Stephanie Paige Gets Connected

The interaction between humans and their surrounding world is a complex exchange of give-and-take. For artist Stephanie Paige, this relationship stems from an awareness of her connection with nature and her place within it. Using vibrant colors, expansive space and earthy textures, Paige creates art that is both humble and awe-inspiring, never failing to create a dialogue between the viewer and the world that exists around him or her.

One aspect of Paige’s work that stands as a powerful testament to her philosophies is the use of found materials. “What is interesting about adding found materials to my work is that in each found piece that I place is a representation of self” explains Paige, “Yes, this old rusted flywheel that I found on the side of the road is representing me or you.”

ABN caught up with this Southern California-based contemporary artist on the rise to discuss inspirations and aspirations.

Laurel Dammann (ABN): How would you define the relationship between your art and nature? What elements of the world around inspire you and your work the most?

Stephanie Paige (Sp): The relationship between my art and nature is all about feeling connected to the earth in a way that shows my respect and admiration for all the wonders of mother nature. The earth is where I feel grounded and feel supported. The ocean is where I let my emotions free and create. The sky is where I dream and I feel spiritually guided and the fire gives me energy and renewal. I am mostly connected to water because I am emotionally tied to my creations and enjoy discovering where it will take me.

ABN: Textures are a notably important part of your art, as are vast expanses of color and space. What do each of these elements mean to you as an individual element in a bigger piece? The three reacting together?

SP: The way I feel centered with my art is to have balance, and combining all these elements into my work gives me that sense of completeness. I spent the early part of my life as an artist that had to be perfect and exact with what I created and always having to fill every inch of the space with interest. Now my life’s journey as an artist and human being is letting go of that idea of perfection and “having it all.” I began focusing on moving toward simplicity, calmness and being at peace with what is.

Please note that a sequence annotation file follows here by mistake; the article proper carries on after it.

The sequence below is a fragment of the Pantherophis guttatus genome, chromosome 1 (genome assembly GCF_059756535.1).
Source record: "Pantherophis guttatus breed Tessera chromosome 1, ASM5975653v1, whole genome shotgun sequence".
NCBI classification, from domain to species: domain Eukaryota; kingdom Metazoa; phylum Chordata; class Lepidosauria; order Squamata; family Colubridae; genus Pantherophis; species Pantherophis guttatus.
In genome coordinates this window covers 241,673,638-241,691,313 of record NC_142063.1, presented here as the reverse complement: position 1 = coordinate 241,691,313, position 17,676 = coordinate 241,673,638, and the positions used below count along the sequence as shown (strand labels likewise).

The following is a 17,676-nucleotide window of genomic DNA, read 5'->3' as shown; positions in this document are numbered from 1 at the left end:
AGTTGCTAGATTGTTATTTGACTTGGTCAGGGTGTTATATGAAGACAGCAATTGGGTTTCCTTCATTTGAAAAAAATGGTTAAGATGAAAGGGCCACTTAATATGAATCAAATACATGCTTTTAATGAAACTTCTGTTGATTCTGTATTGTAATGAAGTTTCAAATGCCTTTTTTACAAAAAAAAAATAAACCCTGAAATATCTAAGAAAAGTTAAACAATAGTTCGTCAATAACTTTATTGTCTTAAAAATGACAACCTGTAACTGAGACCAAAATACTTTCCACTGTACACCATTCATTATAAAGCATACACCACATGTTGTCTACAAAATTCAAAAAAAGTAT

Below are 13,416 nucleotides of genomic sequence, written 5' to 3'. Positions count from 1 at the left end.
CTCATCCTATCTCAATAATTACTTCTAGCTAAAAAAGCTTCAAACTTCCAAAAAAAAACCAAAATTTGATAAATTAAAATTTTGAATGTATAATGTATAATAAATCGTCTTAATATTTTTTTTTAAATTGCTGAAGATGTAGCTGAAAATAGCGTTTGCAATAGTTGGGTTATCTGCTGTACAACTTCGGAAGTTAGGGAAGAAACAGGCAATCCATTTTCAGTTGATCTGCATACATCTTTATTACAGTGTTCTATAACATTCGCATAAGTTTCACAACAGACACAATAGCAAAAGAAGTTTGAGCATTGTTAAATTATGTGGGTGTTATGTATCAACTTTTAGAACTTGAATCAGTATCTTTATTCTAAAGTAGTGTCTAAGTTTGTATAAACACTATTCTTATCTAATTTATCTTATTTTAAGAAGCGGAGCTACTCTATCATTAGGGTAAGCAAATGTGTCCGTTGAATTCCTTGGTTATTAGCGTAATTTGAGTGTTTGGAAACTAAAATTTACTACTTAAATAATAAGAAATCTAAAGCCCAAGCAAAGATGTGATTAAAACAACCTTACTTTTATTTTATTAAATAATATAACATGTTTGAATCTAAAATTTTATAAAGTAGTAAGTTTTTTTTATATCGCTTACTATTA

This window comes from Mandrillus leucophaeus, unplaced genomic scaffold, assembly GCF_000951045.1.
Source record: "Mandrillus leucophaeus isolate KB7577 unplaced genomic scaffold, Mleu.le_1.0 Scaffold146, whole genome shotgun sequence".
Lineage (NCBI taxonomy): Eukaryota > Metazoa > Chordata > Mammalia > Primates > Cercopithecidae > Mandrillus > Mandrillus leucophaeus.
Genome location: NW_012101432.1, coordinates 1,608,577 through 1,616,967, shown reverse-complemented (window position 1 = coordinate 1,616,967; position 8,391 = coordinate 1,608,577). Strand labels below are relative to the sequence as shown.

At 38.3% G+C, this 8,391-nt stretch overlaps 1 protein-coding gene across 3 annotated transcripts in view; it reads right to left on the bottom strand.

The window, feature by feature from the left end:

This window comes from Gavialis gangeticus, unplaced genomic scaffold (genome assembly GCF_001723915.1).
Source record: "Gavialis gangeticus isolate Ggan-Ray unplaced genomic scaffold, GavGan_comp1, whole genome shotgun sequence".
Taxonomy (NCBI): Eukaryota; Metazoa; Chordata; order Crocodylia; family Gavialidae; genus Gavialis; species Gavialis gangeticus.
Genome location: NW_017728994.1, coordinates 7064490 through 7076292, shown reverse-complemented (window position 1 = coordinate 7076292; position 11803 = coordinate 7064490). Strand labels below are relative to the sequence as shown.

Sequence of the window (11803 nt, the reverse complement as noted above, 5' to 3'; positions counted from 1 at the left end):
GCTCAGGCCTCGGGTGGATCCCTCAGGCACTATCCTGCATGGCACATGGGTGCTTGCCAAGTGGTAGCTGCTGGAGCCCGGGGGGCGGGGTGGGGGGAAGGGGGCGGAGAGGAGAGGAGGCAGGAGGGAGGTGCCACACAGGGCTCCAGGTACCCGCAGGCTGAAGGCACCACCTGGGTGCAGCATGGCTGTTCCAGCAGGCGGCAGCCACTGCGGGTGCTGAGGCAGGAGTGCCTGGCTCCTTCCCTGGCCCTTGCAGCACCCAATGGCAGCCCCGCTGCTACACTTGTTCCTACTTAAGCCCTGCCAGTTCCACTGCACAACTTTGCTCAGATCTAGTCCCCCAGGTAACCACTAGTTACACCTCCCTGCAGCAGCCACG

ABN: You moved to Southern California in 1990. What is it about that specific landscape that inspires you? Do you feel as if the move changed your artistic direction and/or vision?

SP: After moving to Southern California  from a small town in Michigan, I became instantly inspired by the landscapes with such varied textures from dry desert to the open vast oceans with all its wildlife, the skies amazing sunsets and sunrises and the tropical trees. Just in my backyard alone, I’m inspired by all the textures nature makes around here.

ABN: As an avid user of green mediums and found items in your pieces, what do you feel these materials add to the moods you seek to capture?

SP: What is interesting about adding found materials to my work is that in each found piece that I place is a representation of self. Yes, this old rusted flywheel that I found on the side of the road is representing me or you. I always place each found piece in the center to remind me or you to be centered and it also represents renewal of self, just like that old flywheel. Now using green materials is a more important aspect of creating because it is respecting the earth and gives me a sense of closeness with Mother Nature.

ABN: You write in your artist’s statement that your creations start with “play time” and include your practice of Metta. How do these methods affect your relationship with a piece, its process and its components?

SP: I first should tell you that when I step into my studio to create I am mediating and draw from my spiritual connection to the earth to be inspired. So “Play Time” to me is listening and feeling my way though my hand to find the path of each piece. Metta is a practice I do everyday for myself and to my loved ones and then to all beings everywhere. It gives me that connectedness I need in this world and provides me with a knowing that I am not alone and [that] I am you and you are me. When I create a piece of art, I feel that this feeling is put into the piece and it is meant for one specific person who is yet unknown. People have commented that when they saw a piece that they had to purchase, [they felt it was] made for them. That is a very rewarding, fulfilling moment for me as an artist.

ABN: What are you currently working on?

SP: I am currently experimenting with integrating more found materials. I recently did a wonderful piece called Rebirth, made with cut slats from old wine barrels. The barrels added real depth and texture to the work, bringing it all to life. I feel the barrels themselves have a story to tell, as I imagine the aging process, the labor not only spent to make the wine, but the all aspects of the time and love and patience that goes into all things that are worthwhile. It adds a timeless quality to my art that cannot be made any other way.

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